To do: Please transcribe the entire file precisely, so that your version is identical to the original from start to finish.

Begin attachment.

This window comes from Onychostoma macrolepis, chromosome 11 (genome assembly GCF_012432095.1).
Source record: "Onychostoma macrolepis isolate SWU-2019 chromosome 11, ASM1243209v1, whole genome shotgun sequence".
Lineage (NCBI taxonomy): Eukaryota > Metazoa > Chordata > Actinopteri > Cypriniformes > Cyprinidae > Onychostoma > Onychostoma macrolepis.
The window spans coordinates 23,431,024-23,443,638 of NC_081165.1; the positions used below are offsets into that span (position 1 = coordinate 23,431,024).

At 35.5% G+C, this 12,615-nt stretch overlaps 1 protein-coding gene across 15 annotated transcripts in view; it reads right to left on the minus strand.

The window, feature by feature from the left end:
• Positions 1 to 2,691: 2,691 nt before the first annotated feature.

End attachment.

This window comes from Onychostoma macrolepis, chromosome 11 (genome assembly GCF_012432095.1).
Source record: "Onychostoma macrolepis isolate SWU-2019 chromosome 11, ASM1243209v1, whole genome shotgun sequence".
Lineage (NCBI taxonomy): Eukaryota > Metazoa > Chordata > Actinopteri > Cypriniformes > Cyprinidae > Onychostoma > Onychostoma macrolepis.
The window spans coordinates 23,431,024-23,443,638 of NC_081165.1; the positions used below are offsets into that span (position 1 = coordinate 23,431,024).

At 35.5% G+C, this 12,615-nt stretch overlaps 1 protein-coding gene across 15 annotated transcripts in view; it reads right to left on the minus strand.

The window, feature by feature from the left end:
• Positions 1 to 2,691: 2,691 nt before the first annotated feature.